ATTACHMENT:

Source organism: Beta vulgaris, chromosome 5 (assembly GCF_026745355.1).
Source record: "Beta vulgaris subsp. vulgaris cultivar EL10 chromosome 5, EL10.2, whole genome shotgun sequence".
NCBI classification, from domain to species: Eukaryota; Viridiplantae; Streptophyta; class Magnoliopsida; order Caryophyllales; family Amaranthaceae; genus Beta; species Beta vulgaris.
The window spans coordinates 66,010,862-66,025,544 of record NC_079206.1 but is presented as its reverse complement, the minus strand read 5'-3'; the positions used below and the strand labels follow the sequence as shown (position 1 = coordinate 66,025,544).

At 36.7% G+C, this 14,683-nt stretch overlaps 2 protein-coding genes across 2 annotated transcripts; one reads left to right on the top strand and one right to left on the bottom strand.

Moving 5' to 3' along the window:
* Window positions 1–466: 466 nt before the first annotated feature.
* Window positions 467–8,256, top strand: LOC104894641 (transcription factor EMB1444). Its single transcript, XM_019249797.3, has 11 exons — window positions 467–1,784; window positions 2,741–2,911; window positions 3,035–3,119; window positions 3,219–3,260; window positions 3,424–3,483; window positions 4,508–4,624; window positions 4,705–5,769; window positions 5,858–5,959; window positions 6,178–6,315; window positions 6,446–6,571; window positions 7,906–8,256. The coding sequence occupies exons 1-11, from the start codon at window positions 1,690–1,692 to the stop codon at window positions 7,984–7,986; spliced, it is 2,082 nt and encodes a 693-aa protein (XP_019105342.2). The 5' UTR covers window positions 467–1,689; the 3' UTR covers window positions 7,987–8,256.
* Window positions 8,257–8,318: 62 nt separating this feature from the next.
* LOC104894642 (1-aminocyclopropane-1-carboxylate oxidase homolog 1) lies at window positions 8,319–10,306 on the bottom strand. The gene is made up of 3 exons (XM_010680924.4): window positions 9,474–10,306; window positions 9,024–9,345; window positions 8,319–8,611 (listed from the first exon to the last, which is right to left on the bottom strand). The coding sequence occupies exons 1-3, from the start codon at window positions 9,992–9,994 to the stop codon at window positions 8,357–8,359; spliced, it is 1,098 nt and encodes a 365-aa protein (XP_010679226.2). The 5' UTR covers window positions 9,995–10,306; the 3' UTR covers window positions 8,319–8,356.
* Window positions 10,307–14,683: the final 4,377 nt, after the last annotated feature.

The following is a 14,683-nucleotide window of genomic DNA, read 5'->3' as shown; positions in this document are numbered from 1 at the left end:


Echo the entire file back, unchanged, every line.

Source organism: Beta vulgaris, chromosome 5 (assembly GCF_026745355.1).
Source record: "Beta vulgaris subsp. vulgaris cultivar EL10 chromosome 5, EL10.2, whole genome shotgun sequence".
NCBI classification, from domain to species: Eukaryota; Viridiplantae; Streptophyta; class Magnoliopsida; order Caryophyllales; family Amaranthaceae; genus Beta; species Beta vulgaris.
The window spans coordinates 66,010,862-66,025,544 of record NC_079206.1 but is presented as its reverse complement, the minus strand read 5'-3'; the positions used below and the strand labels follow the sequence as shown (position 1 = coordinate 66,025,544).

At 36.7% G+C, this 14,683-nt stretch overlaps 2 protein-coding genes across 2 annotated transcripts; one reads left to right on the top strand and one right to left on the bottom strand.

Moving 5' to 3' along the window:
* Window positions 1–466: 466 nt before the first annotated feature.
* Window positions 467–8,256, top strand: LOC104894641 (transcription factor EMB1444). Its single transcript, XM_019249797.3, has 11 exons — window positions 467–1,784; window positions 2,741–2,911; window positions 3,035–3,119; window positions 3,219–3,260; window positions 3,424–3,483; window positions 4,508–4,624; window positions 4,705–5,769; window positions 5,858–5,959; window positions 6,178–6,315; window positions 6,446–6,571; window positions 7,906–8,256. The coding sequence occupies exons 1-11, from the start codon at window positions 1,690–1,692 to the stop codon at window positions 7,984–7,986; spliced, it is 2,082 nt and encodes a 693-aa protein (XP_019105342.2). The 5' UTR covers window positions 467–1,689; the 3' UTR covers window positions 7,987–8,256.
* Window positions 8,257–8,318: 62 nt separating this feature from the next.
* LOC104894642 (1-aminocyclopropane-1-carboxylate oxidase homolog 1) lies at window positions 8,319–10,306 on the bottom strand. The gene is made up of 3 exons (XM_010680924.4): window positions 9,474–10,306; window positions 9,024–9,345; window positions 8,319–8,611 (listed from the first exon to the last, which is right to left on the bottom strand). The coding sequence occupies exons 1-3, from the start codon at window positions 9,992–9,994 to the stop codon at window positions 8,357–8,359; spliced, it is 1,098 nt and encodes a 365-aa protein (XP_010679226.2). The 5' UTR covers window positions 9,995–10,306; the 3' UTR covers window positions 8,319–8,356.
* Window positions 10,307–14,683: the final 4,377 nt, after the last annotated feature.

The following is a 14,683-nucleotide window of genomic DNA, read 5'->3' as shown; positions in this document are numbered from 1 at the left end: